Tuesday, March 29, 2011

When I grow up, I will be a... (III)

When I grow up, I will be a zookeeper or something.

One of the most important things that we teach the children and value as highly as honesty and humility is kindness to animals. I constantly warn the twins not to trample on ants, snails and anything that induces their Godzilla complexes. I use it to teach them empathy.

Mommy: Don't step on the ant?
Evan/ Jordan: Why?
Mommy: Because the Mommy ant will be said if the ant died. Just as if something happened to you, Mommy would be sad.
I haven't been able to teach Muffin that yet because he isn't cognizant enough and is pre-verbal.

I am however pleased that I haven't needed to introduce animals to Muffin in a non-threatening way. The twins needed slow introductions to dogs because of a big fierce German Shepherd near their Grandma's that would constantly bark boomingly at them. He seems to naturally gravitate towards them, nattering away ninety to a minute in Muffinspeak.

Muffin's experience with dogs are the smaller, apartment variety. He has learnt a word that approximates "dog" when he sees them. He is excited and thrilled to see dogs. But what he really looks forward to doing every morning, when he sends us off to work/school is to look for his cat. This cat is tame and is looked after by the animal-loving residents around our neighbourhood. In fact, all three kids love him. The twins tumble out of the lift full speed, looking for the cat, yelling "C-A-T! CAT!" while they search for him. Sometimes, their loud shouting scares off other cats and the twins have often given chase. I do stop them, once again using it to teach empathy.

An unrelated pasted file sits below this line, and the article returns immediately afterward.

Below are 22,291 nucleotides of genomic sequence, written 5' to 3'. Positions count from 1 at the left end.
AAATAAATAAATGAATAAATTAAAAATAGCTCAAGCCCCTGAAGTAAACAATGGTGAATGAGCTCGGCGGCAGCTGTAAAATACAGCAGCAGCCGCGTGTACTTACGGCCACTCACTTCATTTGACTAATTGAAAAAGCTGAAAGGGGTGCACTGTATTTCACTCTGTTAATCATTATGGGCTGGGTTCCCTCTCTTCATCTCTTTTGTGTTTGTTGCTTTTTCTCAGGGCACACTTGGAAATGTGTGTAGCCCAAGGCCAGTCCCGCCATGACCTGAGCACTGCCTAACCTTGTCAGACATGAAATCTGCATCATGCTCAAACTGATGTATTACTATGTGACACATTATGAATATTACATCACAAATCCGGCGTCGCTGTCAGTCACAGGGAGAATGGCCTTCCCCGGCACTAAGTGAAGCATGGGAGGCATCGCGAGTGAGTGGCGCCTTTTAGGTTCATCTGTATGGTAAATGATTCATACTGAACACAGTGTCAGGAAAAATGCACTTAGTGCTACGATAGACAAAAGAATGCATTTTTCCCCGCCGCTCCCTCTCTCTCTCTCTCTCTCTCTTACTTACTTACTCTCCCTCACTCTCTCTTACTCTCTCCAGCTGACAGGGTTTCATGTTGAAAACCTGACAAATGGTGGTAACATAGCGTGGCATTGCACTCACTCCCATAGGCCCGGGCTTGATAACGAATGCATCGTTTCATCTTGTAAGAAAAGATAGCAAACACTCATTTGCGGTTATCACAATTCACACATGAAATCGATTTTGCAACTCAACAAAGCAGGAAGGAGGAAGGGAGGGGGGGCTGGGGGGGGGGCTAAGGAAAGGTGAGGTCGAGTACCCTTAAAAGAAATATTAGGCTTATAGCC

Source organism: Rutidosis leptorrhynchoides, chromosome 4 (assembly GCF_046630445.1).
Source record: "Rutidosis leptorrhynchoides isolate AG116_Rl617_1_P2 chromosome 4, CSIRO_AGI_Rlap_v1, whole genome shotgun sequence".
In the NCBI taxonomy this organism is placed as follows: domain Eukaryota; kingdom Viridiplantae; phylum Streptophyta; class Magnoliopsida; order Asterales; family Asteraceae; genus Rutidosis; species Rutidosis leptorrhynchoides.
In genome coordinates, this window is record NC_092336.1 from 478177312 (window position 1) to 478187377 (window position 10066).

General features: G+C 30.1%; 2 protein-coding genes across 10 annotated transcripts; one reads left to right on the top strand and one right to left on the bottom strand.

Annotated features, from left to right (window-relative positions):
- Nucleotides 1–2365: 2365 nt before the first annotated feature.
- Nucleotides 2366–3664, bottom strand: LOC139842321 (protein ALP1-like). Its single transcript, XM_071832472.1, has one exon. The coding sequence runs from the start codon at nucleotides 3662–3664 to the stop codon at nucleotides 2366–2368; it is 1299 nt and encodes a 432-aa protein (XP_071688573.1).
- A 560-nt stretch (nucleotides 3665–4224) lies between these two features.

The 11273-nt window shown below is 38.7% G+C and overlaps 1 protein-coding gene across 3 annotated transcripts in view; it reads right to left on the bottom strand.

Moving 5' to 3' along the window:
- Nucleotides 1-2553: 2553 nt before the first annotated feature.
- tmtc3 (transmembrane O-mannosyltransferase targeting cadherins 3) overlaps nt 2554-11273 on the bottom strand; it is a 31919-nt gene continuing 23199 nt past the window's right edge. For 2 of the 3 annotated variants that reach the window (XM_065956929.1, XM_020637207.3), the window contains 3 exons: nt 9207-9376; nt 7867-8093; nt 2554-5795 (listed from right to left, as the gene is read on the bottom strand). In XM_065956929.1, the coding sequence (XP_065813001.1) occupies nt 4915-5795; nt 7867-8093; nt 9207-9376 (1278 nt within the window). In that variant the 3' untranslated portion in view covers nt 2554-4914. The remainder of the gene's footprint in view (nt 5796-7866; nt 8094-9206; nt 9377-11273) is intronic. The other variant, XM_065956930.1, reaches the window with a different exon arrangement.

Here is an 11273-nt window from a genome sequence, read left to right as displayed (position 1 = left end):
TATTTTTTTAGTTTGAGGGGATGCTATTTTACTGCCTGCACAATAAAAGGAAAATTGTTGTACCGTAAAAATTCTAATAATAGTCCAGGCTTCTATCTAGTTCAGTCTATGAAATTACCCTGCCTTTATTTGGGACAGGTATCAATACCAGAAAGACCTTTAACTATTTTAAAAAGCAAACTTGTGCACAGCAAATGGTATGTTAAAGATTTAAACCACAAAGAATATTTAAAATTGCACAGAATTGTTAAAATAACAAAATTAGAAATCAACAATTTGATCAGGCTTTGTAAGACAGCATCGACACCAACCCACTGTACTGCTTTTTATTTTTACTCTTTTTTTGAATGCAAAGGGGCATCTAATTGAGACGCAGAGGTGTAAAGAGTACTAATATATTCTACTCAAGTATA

Mommy: Don't chase the cat, please!
Evan/Jordan: Why?
Mommy: Would you like it if someone chased you just for fun?
So they don't. And Muffin takes his cue from them. They approach the cat quietly as I have taught them and they let the cat come to them. Then they descend upon the cat in a cloud of unbriddled affection. That scares me, slightly, because I know cats are unpredictable and could all of a sudden give a swipe. On top of that, I worry about the combination of sensitive, asthmatic lungs and cat dander. Thankfully, that cat is unassuming and allows us to to do almost anything with him. And the kids all know that they need to clean their hands after they play with the cat.

One reason why I would like the children to have the experience of living overseas is so that they can have a pet. Not a hamster or something from the rodent variety but a nice big dog that they can look after and take for walks. But until then, the neighbourhood cat will have to suffice.

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